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the more long term, we have more. they have no basis. what they are defeated, it is the only option standing between us and defaults. we think republicans to give this a long look implants did go a long period wishes speed this up in and a right now. >> like everyone here, i have received thousands of calls and e-mail some people across my states of the past 24 hours. they are scared. they cannot understand what it is not getting solved. they're demanding that congress get together and get it done. i visited a senior center where a relative is staying. i cannot get through the lobby
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because of a number of people. this was a committee hearing that i just chaired. they are overwhelmed with concerned with veterans about what will happen to them if we do not come to resolution. they go and answer king -- they got an answer. there is no question in the country for members. now it is time for him to ask where is the country? where are the seniors and the families and the veterans? what is the best thing to do? we have come to the table with a compromise. we have given up some things we have insisted on. they have these cuts and no
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revenue. most importantly, it gets as out of the chaos and crisis. the plan leaves us and that for months to come. it is not just about the tea party they able to yell about what they were unable to. veterans deserve better from living in the uncertainty that this debate is bringing on. that is why his proposal is so important. compromise. they are disappointed. now is the time to stand up for our country. we call on them to work with us to get a compromise the path so that every american can sleep tonight. thank you. >> if he is able to get his bill passed, is there a way you
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can alter and? >> is to be altered if he gets over here. quite how? >> how? >> i want to work as closely as i can with the minority. i am being very honest with the. -- with you. we like our bill. we will stick with that until someone comes up was something better. >> they will need to get it through the desk. what is the drop state? >> probably some of these. >> visit today? is it tomorrow? is a friday? magic things can happen under
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the right circumstances. it appears quite clear that john boehner was --he can juggle things around. it does not matter. that is a flawed piece of legislation. it does not dissolution. no one believes that. they know it does not solve the problem. no one believes that is anything more than a big wet kiss to the right wing. i mean the tea party. it is too bad it is being read by a small number of people. >> at this late date, it might be less with the jump in their plan.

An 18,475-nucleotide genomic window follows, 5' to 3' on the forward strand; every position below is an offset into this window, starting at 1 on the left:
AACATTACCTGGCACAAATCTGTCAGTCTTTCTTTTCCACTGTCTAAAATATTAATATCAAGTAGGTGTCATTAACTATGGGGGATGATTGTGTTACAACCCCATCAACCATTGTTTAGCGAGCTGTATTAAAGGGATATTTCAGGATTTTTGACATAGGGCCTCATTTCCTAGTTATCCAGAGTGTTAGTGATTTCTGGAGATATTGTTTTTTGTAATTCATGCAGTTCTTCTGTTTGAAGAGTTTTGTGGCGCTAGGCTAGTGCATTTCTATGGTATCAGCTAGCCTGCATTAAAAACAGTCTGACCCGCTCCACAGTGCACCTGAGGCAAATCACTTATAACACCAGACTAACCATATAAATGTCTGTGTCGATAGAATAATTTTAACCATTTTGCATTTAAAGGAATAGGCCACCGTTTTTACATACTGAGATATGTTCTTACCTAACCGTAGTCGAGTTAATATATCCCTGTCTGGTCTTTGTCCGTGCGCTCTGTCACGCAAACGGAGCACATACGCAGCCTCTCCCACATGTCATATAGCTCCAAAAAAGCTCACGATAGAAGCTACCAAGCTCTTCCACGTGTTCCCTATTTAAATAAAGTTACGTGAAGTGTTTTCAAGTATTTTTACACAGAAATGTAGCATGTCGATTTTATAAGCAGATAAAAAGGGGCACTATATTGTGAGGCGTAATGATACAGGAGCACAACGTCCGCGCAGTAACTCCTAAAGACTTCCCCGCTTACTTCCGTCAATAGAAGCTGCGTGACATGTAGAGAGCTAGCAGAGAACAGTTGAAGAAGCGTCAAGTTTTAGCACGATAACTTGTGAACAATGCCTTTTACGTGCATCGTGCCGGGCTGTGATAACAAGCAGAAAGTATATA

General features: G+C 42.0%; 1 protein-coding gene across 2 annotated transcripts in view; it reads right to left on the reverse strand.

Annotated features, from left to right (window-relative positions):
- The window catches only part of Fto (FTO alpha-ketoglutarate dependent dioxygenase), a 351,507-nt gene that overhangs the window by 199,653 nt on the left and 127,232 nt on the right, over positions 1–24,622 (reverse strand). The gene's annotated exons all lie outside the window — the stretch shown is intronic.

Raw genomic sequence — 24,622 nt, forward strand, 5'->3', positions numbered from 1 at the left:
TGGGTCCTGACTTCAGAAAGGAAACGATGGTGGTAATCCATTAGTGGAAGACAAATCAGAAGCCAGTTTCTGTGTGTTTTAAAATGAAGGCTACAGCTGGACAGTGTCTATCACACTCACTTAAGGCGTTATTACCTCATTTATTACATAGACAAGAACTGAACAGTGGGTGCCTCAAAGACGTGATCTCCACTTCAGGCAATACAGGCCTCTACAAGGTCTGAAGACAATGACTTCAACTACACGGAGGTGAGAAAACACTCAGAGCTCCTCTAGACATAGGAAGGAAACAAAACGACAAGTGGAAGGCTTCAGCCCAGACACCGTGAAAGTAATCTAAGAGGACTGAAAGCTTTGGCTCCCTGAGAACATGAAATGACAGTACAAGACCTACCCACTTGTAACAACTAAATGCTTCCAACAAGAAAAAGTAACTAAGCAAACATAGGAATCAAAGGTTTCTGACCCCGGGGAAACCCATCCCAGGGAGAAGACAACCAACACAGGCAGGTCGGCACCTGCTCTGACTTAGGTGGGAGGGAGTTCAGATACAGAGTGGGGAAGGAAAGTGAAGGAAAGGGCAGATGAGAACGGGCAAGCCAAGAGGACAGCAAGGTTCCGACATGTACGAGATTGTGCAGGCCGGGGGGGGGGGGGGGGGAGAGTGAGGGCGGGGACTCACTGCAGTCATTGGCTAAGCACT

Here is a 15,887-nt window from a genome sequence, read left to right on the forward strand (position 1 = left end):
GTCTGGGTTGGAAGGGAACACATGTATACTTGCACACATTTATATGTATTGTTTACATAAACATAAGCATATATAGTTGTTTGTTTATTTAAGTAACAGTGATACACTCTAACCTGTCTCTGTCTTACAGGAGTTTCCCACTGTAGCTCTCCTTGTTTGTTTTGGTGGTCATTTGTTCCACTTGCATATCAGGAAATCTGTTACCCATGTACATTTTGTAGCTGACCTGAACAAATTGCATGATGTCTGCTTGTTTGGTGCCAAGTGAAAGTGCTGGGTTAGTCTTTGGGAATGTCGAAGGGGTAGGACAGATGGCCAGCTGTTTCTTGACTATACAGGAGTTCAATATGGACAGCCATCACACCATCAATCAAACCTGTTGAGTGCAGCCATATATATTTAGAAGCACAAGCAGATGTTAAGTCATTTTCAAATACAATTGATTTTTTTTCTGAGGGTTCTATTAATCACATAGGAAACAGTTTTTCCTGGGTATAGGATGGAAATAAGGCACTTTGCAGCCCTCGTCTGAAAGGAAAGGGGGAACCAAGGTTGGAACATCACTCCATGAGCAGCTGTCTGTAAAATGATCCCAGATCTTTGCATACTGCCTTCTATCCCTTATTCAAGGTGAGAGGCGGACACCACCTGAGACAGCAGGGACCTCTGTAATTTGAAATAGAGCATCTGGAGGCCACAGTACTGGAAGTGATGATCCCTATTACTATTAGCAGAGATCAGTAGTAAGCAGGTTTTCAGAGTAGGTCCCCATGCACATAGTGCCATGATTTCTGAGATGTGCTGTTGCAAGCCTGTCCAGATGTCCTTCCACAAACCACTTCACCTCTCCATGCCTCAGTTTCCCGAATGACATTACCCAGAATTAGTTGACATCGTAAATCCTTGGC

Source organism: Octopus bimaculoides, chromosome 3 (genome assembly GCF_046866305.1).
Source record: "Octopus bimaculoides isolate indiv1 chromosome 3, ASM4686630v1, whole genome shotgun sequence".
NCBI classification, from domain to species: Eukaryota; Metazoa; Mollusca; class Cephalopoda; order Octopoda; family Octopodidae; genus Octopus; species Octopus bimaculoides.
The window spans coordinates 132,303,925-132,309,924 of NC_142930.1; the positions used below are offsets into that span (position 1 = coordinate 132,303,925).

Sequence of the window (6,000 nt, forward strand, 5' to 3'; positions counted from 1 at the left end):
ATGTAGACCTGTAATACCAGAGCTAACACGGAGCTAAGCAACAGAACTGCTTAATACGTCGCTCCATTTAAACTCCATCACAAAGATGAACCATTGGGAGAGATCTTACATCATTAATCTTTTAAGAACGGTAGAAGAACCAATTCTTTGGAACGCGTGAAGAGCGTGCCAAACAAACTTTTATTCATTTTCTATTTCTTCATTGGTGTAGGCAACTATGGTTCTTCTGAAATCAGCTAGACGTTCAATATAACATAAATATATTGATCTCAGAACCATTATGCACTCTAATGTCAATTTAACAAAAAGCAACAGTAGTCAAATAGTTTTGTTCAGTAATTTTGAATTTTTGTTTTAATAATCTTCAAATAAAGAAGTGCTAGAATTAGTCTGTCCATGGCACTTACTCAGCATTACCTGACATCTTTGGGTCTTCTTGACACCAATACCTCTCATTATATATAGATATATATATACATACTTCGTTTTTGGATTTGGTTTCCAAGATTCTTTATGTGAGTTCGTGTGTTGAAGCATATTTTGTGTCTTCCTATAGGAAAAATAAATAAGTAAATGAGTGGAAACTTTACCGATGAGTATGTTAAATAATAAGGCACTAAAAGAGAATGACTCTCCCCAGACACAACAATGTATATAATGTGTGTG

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make you thinkng that theory is not its solution. every democratic senator will vote against it. it is true. whether tonight, tomorrow, or the next day. the john boehner plan will not pass. it is not a solution. everyone knows the. that.was >> will you -- when will you make that decision that was at the appropriate time. >> would you bring it to show that it cannot past acts >> i can have a boat in a matter of minutes. -- a cannot pass? >> i can have a vote in a matter of minutes. they vote on it for whatever
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reason. we are weighing in on it. we are on top of this. if they get that over here, it'll be dealt with. beyond this plan. they will vote against it. >> there are obligations. >> that is something the secretary of treasury will do. it is not up to us. we know it is a disaster for our economy. thanks everybody. [captioning performed by national captioning institute] [captions copyright national cable satellite corp. 2011]
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>> meanwhile, a tea party activists rallied in support of the bill known as cuts cap and balance. the bill was tabled by the senate. this is one hour. >> we want to thank you coming to the rally today. let me hear it. we are here to tell our senators that the people of america want them to what? >> hold the line. >> called the line. we're going to start to the congressmen from texas. congressman gomer? here he comes.
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>> thank you. thank you for coming out. we have a lot of work to do. the senate keeps saying no, try it again. we have had a lot of people say why do you not come to an agreement? our leadership has another proposal trying to move closer to what the senate says they will do. the senate has not passed anything. the senate passes something, of the house should not be rushing to try to meet them somewhere down the road. for those of you who like to